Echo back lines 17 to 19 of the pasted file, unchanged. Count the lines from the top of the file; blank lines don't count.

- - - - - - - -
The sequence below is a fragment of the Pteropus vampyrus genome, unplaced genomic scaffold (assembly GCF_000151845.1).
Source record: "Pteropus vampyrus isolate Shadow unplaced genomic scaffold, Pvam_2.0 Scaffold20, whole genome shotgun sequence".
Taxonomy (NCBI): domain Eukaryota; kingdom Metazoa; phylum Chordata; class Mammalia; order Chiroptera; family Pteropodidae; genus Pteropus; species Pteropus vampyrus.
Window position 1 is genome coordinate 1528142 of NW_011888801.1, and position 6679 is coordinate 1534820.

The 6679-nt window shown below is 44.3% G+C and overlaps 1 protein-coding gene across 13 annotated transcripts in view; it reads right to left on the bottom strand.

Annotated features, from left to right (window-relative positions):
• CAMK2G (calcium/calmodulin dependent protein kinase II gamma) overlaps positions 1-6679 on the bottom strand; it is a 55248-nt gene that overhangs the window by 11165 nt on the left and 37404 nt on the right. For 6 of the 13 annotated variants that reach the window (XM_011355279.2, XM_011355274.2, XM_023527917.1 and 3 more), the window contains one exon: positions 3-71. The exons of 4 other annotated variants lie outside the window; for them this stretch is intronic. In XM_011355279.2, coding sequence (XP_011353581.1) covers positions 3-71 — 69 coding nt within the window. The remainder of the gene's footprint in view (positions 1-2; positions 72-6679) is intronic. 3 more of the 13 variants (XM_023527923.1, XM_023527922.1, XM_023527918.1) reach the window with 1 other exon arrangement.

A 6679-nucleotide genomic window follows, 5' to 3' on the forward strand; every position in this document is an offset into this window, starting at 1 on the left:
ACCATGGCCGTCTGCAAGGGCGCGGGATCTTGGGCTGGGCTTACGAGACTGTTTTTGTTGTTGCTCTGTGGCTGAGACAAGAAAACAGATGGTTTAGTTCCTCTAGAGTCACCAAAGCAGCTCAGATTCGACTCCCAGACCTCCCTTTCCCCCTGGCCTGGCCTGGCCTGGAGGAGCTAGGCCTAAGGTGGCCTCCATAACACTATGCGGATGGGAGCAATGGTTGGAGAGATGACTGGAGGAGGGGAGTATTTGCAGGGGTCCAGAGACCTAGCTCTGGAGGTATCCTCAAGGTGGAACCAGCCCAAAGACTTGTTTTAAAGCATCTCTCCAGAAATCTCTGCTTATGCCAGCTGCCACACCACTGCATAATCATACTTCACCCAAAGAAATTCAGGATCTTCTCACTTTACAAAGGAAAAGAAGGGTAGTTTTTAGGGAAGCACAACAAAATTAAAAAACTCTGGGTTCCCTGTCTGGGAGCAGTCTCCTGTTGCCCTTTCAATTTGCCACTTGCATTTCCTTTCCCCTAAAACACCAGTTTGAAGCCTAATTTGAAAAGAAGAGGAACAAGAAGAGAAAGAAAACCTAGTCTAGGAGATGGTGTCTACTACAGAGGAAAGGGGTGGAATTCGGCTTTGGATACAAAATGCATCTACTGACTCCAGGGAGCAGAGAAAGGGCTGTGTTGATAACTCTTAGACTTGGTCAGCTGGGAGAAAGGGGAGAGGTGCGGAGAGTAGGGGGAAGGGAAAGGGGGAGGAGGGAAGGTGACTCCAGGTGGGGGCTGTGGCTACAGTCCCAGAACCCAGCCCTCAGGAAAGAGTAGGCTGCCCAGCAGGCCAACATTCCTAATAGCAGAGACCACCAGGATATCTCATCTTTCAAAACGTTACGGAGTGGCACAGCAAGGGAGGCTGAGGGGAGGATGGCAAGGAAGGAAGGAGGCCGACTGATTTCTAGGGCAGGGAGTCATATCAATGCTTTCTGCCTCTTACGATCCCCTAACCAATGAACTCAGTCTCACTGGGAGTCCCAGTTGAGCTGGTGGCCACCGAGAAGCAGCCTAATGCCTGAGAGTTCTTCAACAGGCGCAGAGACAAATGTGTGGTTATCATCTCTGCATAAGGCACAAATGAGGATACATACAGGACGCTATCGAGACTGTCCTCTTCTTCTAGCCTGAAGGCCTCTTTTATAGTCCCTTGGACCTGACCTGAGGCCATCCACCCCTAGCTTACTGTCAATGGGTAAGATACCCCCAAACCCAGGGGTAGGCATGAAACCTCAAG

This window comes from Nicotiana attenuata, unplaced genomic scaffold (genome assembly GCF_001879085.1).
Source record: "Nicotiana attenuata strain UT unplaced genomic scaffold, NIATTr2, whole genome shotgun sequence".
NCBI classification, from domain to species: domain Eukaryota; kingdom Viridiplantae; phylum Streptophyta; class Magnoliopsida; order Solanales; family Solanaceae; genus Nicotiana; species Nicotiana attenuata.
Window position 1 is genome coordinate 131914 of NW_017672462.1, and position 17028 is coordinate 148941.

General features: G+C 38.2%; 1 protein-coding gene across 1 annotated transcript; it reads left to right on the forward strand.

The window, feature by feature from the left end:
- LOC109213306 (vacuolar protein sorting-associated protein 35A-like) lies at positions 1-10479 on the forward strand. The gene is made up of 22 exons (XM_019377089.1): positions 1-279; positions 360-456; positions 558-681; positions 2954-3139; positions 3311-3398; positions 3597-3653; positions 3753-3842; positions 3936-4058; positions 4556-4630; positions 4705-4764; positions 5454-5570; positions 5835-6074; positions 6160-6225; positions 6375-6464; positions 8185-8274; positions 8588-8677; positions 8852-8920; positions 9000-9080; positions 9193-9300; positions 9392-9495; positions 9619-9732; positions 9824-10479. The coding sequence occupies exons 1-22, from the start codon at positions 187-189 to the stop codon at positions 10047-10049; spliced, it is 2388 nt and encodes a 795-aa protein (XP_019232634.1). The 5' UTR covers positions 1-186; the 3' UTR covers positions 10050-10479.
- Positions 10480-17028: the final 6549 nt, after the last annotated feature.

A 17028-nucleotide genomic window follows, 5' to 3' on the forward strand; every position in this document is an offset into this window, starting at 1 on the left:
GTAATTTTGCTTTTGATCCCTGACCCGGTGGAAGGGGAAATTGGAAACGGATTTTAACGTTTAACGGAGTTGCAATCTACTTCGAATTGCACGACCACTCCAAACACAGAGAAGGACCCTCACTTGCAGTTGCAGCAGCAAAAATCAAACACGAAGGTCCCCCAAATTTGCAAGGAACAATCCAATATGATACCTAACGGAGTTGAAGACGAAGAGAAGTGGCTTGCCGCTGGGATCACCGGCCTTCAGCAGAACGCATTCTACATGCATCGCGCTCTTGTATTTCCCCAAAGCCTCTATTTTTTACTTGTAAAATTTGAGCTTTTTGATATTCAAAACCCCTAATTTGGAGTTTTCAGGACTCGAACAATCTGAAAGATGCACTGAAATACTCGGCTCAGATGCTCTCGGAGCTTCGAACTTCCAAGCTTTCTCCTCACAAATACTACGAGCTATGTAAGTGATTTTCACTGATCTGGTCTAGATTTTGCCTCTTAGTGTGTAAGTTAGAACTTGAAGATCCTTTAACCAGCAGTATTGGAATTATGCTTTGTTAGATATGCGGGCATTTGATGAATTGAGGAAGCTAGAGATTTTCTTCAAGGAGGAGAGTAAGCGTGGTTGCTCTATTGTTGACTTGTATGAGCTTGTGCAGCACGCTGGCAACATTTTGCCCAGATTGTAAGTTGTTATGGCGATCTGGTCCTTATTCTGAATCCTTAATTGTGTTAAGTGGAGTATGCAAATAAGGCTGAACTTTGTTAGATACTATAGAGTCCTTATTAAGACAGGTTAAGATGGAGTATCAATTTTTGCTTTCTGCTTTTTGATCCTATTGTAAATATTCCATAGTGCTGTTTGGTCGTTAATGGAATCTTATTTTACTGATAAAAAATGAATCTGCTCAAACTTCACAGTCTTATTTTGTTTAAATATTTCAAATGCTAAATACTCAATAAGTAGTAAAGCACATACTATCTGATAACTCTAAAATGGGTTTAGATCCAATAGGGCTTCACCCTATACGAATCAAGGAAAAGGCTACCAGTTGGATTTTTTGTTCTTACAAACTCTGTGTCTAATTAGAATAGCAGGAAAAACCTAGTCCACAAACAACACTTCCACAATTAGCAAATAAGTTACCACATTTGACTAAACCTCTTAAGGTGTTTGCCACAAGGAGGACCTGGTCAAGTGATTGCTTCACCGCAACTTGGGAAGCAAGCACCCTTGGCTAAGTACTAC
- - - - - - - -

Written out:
- Positions 10480-17028: the final 6549 nt, after the last annotated feature.

A 17028-nucleotide genomic window follows, 5' to 3' on the forward strand; every position in this document is an offset into this window, starting at 1 on the left:
GTAATTTTGCTTTTGATCCCTGACCCGGTGGAAGGGGAAATTGGAAACGGATTTTAACGTTTAACGGAGTTGCAATCTACTTCGAATTGCACGACCACTCCAAACACAGAGAAGGACCCTCACTTGCAGTTGCAGCAGCAAAAATCAAACACGAAGGTCCCCCAAATTTGCAAGGAACAATCCAATATGATACCTAACGGAGTTGAAGACGAAGAGAAGTGGCTTGCCGCTGGGATCACCGGCCTTCAGCAGAACGCATTCTACATGCATCGCGCTCTTGTATTTCCCCAAAGCCTCTATTTTTTACTTGTAAAATTTGAGCTTTTTGATATTCAAAACCCCTAATTTGGAGTTTTCAGGACTCGAACAATCTGAAAGATGCACTGAAATACTCGGCTCAGATGCTCTCGGAGCTTCGAACTTCCAAGCTTTCTCCTCACAAATACTACGAGCTATGTAAGTGATTTTCACTGATCTGGTCTAGATTTTGCCTCTTAGTGTGTAAGTTAGAACTTGAAGATCCTTTAACCAGCAGTATTGGAATTATGCTTTGTTAGATATGCGGGCATTTGATGAATTGAGGAAGCTAGAGATTTTCTTCAAGGAGGAGAGTAAGCGTGGTTGCTCTATTGTTGACTTGTATGAGCTTGTGCAGCACGCTGGCAACATTTTGCCCAGATTGTAAGTTGTTATGGCGATCTGGTCCTTATTCTGAATCCTTAATTGTGTTAAGTGGAGTATGCAAATAAGGCTGAACTTTGTTAGATACTATAGAGTCCTTATTAAGACAGGTTAAGATGGAGTATCAATTTTTGCTTTCTGCTTTTTGATCCTATTGTAAATATTCCATAGTGCTGTTTGGTCGTTAATGGAATCTTATTTTACTGATAAAAAATGAATCTGCTCAAACTTCACAGTCTTATTTTGTTTAAATATTTCAAATGCTAAATACTCAATAAGTAGTAAAGCACATACTATCTGATAACTCTAAAATGGGTTTAGATCCAATAGGGCTTCACCCTATACGAATCAAGGAAAAGGCTACCAGTTGGATTTTTTGTTCTTACAAACTCTGTGTCTAATTAGAATAGCAGGAAAAACCTAGTCCACAAACAACACTTCCACAATTAGCAAATAAGTTACCACATTTGACTAAACCTCTTAAGGTGTTTGCCACAAGGAGGACCTGGTCAAGTGATTGCTTCACCGCAACTTGGGAAGCAAGCACCCTTGGCTAAGTACTAC